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Human Resources: Dan Ziparo

Lindsey Kilbride / WJCT

The hallways of Chaffee Trail elementary are lined with colorful trim. The green hall leads to the kindergartners, the blue hall leads to the fourth graders and a trip down the hallway with a bright mustang mural leads to the school’s book room, where a man will be seen stacking hard-covers and filling orders.

While managers and executives may have the most coveted titles, there are people largely unseen in almost every organization. They are wholly dedicated to their work without always receiving the recognition or distinction. In our Human Resources series we'll uncover the stories of these selfless individuals. Today we meet Dan Ziparo.

Dan Ziparo is a volunteer at Chaffee Trail Elementary. He’s known as Mr. Dan to teachers and students. As a retired Navy Master Chief, Ziparo said he was looking for another way to serve his community.

“I retired when I was 58, about 10 years ago," Ziparo said. "[I was] looking to for something to do, so I came over here and interviewed with Mrs. Doyle, asked her if she had anything I could do over here and of course her eyes lit up.”

Chaffee Trail's principal, Casie Doyle, gave Ziparo the task of organizing the school’s book room or as the staff has playfully named it, Mr. Dan’s office. But Ziparo soon began acting as a second librarian, the leader of a tutoring classes and a teacher of character lessons.

Although he isn’t paid a dime, Ziparo has returned to the school every week for about four years. This year he has volunteered more than 500 hours. He said that he loves watching children learn.

“They’re just so much fun to work with and they’re like little sponges," Ziparo said. "I get more out of it than they do I’m sure because it’s just a riot to watch them when it clicks in their mind, and you have to be here to see it."

Principal Doyle says Ziparo is unlike any volunteer and his intuition with the kids allows them to open up and learn.

“Mr. Dan takes it a step further and offers his heart to the children,” Doyle said.

Even students who initially resisted extra tutoring have come to depend on it. Doyle said during the last school year Ziparo's tutoring was canceled for a week and the students were not happy. One student in particular told Doyle that she looked forward to seeing Mr. Dan for tutoring.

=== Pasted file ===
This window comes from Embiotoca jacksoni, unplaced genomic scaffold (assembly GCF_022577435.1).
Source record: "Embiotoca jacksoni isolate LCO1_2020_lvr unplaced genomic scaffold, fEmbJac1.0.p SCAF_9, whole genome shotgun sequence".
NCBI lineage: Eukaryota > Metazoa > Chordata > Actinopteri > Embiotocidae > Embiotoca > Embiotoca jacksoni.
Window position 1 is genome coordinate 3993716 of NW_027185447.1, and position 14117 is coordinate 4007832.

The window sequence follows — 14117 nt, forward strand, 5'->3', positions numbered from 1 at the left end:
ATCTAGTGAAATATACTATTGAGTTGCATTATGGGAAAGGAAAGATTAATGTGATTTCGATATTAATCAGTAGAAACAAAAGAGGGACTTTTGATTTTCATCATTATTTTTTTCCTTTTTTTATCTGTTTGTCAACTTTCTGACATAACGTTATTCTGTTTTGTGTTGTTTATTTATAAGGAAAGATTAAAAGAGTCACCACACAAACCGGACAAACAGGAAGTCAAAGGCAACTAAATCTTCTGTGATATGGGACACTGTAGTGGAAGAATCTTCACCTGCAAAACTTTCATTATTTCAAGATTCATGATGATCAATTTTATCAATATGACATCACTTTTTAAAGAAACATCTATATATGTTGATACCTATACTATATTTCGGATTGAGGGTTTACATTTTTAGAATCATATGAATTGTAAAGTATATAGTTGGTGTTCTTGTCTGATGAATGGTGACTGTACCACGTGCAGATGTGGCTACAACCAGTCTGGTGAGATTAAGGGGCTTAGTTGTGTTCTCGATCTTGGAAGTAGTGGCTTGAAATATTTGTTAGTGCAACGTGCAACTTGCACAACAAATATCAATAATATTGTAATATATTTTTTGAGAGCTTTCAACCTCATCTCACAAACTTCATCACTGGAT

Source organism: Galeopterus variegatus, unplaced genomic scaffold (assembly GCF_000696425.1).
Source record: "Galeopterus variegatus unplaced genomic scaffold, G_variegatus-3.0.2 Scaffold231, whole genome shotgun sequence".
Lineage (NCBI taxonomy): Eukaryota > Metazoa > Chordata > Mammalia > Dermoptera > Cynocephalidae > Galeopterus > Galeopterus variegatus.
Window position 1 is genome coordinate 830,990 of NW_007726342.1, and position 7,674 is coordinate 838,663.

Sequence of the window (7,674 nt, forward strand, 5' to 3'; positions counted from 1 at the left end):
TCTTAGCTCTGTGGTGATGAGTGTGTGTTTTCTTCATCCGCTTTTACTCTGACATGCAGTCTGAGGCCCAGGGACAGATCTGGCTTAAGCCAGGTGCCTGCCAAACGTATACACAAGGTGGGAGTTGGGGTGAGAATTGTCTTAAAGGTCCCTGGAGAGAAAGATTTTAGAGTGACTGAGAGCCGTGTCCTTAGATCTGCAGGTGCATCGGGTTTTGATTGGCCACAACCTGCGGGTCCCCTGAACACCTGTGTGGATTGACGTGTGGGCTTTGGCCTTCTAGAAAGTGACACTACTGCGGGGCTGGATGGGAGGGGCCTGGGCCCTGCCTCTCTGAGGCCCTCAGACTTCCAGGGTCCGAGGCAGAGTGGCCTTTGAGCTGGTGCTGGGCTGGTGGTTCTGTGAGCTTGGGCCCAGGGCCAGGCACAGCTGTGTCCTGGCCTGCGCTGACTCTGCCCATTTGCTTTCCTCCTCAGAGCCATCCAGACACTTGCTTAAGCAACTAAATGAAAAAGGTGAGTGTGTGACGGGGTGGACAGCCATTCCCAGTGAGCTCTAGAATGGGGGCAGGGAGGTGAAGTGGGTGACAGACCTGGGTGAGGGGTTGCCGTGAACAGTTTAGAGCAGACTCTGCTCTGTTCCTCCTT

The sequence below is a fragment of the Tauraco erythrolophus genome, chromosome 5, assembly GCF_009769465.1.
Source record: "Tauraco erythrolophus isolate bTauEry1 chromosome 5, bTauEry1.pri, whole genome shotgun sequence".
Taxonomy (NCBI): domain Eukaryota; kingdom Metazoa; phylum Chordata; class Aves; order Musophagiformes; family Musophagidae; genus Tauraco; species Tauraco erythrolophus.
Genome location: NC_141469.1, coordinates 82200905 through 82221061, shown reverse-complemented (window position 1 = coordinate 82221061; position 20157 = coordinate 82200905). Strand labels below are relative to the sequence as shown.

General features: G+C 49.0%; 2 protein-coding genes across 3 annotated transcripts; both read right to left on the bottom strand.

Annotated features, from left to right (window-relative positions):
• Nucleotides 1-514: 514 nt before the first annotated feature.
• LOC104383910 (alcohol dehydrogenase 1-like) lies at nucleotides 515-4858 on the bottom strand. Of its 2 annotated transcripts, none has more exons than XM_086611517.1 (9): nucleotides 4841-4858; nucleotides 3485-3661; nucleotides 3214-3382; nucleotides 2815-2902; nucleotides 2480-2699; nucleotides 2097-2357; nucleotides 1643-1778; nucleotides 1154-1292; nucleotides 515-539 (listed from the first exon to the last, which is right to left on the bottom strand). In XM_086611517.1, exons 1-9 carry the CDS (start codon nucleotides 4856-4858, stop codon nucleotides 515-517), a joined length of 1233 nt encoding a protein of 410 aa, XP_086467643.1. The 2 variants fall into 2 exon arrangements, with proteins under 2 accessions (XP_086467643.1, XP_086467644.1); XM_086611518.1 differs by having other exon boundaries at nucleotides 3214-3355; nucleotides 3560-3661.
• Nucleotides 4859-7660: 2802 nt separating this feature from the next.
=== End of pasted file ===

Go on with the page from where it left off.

"That means to me that it’s more than about the math for that student," Doyle said. "It’s about knowing someone’s going to be there and be consistent in their life."

Ziparo doesn’t only provide support for students, he also provides it for the teachers. Jessica Marshall teaches fourth graders at Chaffee Trail. She said Ziparo’s wisdom and heart has guided her through tough times.

"I’ve had problems or issues that I’ve just come to him with and he just talks to you and makes you feel just good inside," Marshall said.

"He’s the kindest most gentle-souled person, and the funny thing about Mr. Dan is he thanks us for being there. He thanks us for welcoming him to our school, and it just goes to show that he’s truly the one of the best people I’ve ever met."

Marshall said one of the kindest things Ziparo has done was purchase books off of her book fair wish list.

"I was shocked, I was stunned," Marshall said. "[He] and his wife had purchased the books for me out of their own money. I get emotional just thinking about it. He does it for not just me, he does it for all the teachers."

Ziparo said it’s the least he could do for the great teachers at the school

"It’s just a way of giving back," Ziparo said. "Books are important, that’s how the kids learn. If the teachers need them, I don’t have a problem getting them for them."

Principal Doyle said she can’t imagine not having Ziparo at the school.

"I can tell you this, there would not be a mentoring program without Mr. Dan because he kind of leads the charge on that," Doyle said. "It would be difficult. He would be impossible to replace."

It doesn’t look like he’s going anywhere. Ziparo said he believes in paying it forward. He said many people helped him out over the years and now that he’s in a position to give back, he believes that’s what he should be doing with his life.

You can follow Lindsey Kilbride on Twitter@LindsKilbride

Lindsey Kilbride was WJCT's special projects producer until Aug. 28, 2020. She reported, hosted and produced podcasts like Odd Ball, for which she was honored with a statewide award from the Associated Press, as well as What It's Like. She also produced VOIDCAST, hosted by Void magazine's Matt Shaw, and the ADAPT podcast, hosted by WJCT's Brendan Rivers.